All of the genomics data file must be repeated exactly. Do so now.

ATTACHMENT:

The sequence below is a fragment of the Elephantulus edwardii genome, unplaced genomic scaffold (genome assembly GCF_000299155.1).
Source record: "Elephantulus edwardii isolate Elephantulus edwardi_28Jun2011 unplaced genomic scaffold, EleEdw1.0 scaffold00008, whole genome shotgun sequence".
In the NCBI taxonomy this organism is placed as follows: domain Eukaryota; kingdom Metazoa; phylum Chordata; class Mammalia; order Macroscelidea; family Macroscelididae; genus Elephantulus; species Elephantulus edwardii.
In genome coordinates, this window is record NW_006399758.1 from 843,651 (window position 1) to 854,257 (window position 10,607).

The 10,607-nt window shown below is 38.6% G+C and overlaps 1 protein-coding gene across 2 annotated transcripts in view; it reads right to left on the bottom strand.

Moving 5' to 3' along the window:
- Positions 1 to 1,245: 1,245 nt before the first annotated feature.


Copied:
The sequence below is a fragment of the Elephantulus edwardii genome, unplaced genomic scaffold (genome assembly GCF_000299155.1).
Source record: "Elephantulus edwardii isolate Elephantulus edwardi_28Jun2011 unplaced genomic scaffold, EleEdw1.0 scaffold00008, whole genome shotgun sequence".
In the NCBI taxonomy this organism is placed as follows: domain Eukaryota; kingdom Metazoa; phylum Chordata; class Mammalia; order Macroscelidea; family Macroscelididae; genus Elephantulus; species Elephantulus edwardii.
In genome coordinates, this window is record NW_006399758.1 from 843,651 (window position 1) to 854,257 (window position 10,607).

The 10,607-nt window shown below is 38.6% G+C and overlaps 1 protein-coding gene across 2 annotated transcripts in view; it reads right to left on the bottom strand.

Moving 5' to 3' along the window:
- Positions 1 to 1,245: 1,245 nt before the first annotated feature.